Southern California was not spared from the negative impacts of the real estate bubble. One of the SoCal cities that was slightly affected by the series of unexpected mortgage foreclosures was Carson. However, it has shown signs of bouncing back from the aftermath of the economic recession that almost crippled the economic well-being of the United States.
Why is this so? Carson has a moderate climate and plenty of room to grown, apart from the affordable real estate properties that can be had by both individuals and families alike. In fact, real estate development is going full steam with the successful implementation of the projects like the Vellagio
Apartments, the Dominguez Hills Village and the South Bay Pavilion. Don't be surprised at all because the median price of home in Carson hovers between $80,000 to 330,000. Although the most expensive unite is priced at around $950,000.
What makes it ideal for families is its having a small population of about 95,000 people. Yet Carson offers many amenities no one can imagine. It is also home to big commercial establishments like the California State University in Dominguez Hills, the Home Depot Center, K-Mart, Target, Ikea and so forth
and so on.
It is not surprising at all why many people are flocking to the city, owing to its fast transformation as a commercial hub in the South Bay area of the Los Angeles county. In fact, the U.S. Census Bureau has predicted rapid growth this year as gleaned from the mushrooming of manufacturing and retail
establishments in the area. Despite the recession, Carson stands out in so far as real estate development is concerned.
In the meantime, the California Association of Realtors reported that the California housing market started to improve in November 2009 in so far as prices, supply and sales are concerned. In fact, its monthly median price crossed the $300,000 threshold in the same period with a median of $304,520, up 2.4 percent from the October median price of $297,500.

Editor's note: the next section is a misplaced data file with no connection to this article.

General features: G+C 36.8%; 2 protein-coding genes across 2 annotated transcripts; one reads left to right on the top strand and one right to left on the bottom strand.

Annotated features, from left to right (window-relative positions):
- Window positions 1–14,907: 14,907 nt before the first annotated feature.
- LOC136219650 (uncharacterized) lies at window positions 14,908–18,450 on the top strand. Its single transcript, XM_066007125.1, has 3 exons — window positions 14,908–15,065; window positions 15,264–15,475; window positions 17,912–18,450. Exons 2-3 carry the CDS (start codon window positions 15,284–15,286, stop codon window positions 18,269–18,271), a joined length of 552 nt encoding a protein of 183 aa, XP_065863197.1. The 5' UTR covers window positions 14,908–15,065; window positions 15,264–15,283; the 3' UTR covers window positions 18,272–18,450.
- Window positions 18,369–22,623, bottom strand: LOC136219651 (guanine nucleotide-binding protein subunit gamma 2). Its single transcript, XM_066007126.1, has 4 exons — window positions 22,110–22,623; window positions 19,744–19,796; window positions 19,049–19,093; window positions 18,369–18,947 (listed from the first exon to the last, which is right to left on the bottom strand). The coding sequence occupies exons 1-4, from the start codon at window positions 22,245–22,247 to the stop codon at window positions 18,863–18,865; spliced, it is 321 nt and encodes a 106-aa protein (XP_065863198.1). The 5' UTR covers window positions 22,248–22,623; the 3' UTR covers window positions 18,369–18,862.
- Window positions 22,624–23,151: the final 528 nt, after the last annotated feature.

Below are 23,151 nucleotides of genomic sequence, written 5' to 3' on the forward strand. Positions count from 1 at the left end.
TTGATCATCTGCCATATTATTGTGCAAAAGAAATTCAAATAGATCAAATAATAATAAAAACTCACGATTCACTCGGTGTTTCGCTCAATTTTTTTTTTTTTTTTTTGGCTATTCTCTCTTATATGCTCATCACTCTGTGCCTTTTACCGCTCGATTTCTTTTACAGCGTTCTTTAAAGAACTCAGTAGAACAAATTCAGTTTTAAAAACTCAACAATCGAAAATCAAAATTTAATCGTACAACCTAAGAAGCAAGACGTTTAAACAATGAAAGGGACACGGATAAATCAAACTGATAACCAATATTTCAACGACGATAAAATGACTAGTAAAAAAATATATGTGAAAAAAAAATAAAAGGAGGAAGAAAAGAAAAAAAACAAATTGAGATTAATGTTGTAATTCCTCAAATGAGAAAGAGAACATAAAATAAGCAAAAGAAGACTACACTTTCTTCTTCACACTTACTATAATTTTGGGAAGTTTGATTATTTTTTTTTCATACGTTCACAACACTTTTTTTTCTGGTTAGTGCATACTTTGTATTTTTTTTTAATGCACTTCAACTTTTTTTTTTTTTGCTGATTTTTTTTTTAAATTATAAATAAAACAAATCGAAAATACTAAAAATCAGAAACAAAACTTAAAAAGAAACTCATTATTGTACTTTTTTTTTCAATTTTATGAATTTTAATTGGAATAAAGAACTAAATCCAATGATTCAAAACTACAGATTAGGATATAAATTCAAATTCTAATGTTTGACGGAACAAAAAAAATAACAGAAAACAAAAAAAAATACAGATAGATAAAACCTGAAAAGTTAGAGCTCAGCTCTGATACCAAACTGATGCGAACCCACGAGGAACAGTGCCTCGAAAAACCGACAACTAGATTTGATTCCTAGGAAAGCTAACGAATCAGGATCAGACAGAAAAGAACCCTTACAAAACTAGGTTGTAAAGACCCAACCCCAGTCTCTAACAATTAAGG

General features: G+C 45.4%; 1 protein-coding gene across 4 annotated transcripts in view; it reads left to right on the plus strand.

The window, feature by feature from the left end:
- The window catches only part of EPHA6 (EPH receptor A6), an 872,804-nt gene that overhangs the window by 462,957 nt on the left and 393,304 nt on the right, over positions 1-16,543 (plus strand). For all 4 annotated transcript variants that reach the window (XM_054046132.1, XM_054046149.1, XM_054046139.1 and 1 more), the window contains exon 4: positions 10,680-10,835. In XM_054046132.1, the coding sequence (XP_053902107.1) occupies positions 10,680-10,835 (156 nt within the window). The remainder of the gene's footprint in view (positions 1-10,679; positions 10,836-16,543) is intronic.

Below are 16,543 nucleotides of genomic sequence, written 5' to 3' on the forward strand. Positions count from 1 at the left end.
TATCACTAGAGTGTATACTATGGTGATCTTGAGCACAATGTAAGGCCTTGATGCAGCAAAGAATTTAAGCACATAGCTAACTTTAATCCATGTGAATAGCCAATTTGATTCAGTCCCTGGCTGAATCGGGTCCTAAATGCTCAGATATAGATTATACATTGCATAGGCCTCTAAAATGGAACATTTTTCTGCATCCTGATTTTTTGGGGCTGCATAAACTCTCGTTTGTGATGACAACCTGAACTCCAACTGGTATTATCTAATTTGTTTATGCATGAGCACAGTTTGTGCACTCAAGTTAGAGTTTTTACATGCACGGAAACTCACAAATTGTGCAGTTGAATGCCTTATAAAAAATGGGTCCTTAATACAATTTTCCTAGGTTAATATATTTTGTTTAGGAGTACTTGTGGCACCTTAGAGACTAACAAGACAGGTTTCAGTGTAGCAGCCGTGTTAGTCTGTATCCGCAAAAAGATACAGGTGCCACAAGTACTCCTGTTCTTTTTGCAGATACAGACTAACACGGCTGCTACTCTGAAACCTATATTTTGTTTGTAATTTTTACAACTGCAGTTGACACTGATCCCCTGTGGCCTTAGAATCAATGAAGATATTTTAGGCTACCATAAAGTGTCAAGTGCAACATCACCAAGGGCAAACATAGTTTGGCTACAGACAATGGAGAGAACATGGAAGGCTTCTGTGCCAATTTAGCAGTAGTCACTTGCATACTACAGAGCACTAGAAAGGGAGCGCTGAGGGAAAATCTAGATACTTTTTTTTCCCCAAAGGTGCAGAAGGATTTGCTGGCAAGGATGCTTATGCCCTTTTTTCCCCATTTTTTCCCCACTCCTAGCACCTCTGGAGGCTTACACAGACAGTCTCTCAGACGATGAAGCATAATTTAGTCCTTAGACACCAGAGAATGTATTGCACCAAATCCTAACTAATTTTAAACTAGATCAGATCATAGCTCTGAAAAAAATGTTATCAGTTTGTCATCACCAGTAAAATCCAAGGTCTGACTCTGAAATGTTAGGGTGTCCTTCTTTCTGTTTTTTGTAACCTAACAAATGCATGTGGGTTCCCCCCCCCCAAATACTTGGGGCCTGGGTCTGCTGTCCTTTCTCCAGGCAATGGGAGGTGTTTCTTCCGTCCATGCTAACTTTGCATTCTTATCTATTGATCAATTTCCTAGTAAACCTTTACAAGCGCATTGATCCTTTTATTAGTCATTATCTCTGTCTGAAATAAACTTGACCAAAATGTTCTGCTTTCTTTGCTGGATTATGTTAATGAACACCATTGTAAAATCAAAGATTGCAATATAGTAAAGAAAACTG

The slight rebound in the housing market came through after suffering heavy losses a year ago, whereby the median price of a house declined by 41.3 percent. The housing bubble had aggravated the exposures of banks to loan defaults after thousands of workers were laid off from their jobs which rendered them unable to repay their housing mortgages in time, while others failed to comply with their repayment obligations with the respective banks.
According to Robert A. Kleinhenz, deputy chief economist of CAR, "the California median price has increased 24.1 percent from a trough of $245,170 that occurred in February 2009." He said that the increase in price was sustained by a combination of lean supply and high demand. Comparatively, the National Association of Realtors (NAR) median price for existing single family homes, which saw a 29 percent decline, grew by 4.7 percent from its trough of $164,200 in January 2009 to $171,900 in November 2009, he explained.
The improvement in the median price was attributed to the lean inventory conditions during the nine-month period in 2009. "The unsold inventory index of California has averaged 4.8 months since the start of the year as against the national unsold inventory index for single family homes averaged 8.4 months
over the year," he said.
Home sales in California in November 2009 reached 536,720 units, although it was 4.6 percent lower that the October sales of 562,400 units. However, it was 4.7 percent above the November 2008 figure of 512,840 units. Average sales during the year totaled 545,600 homes.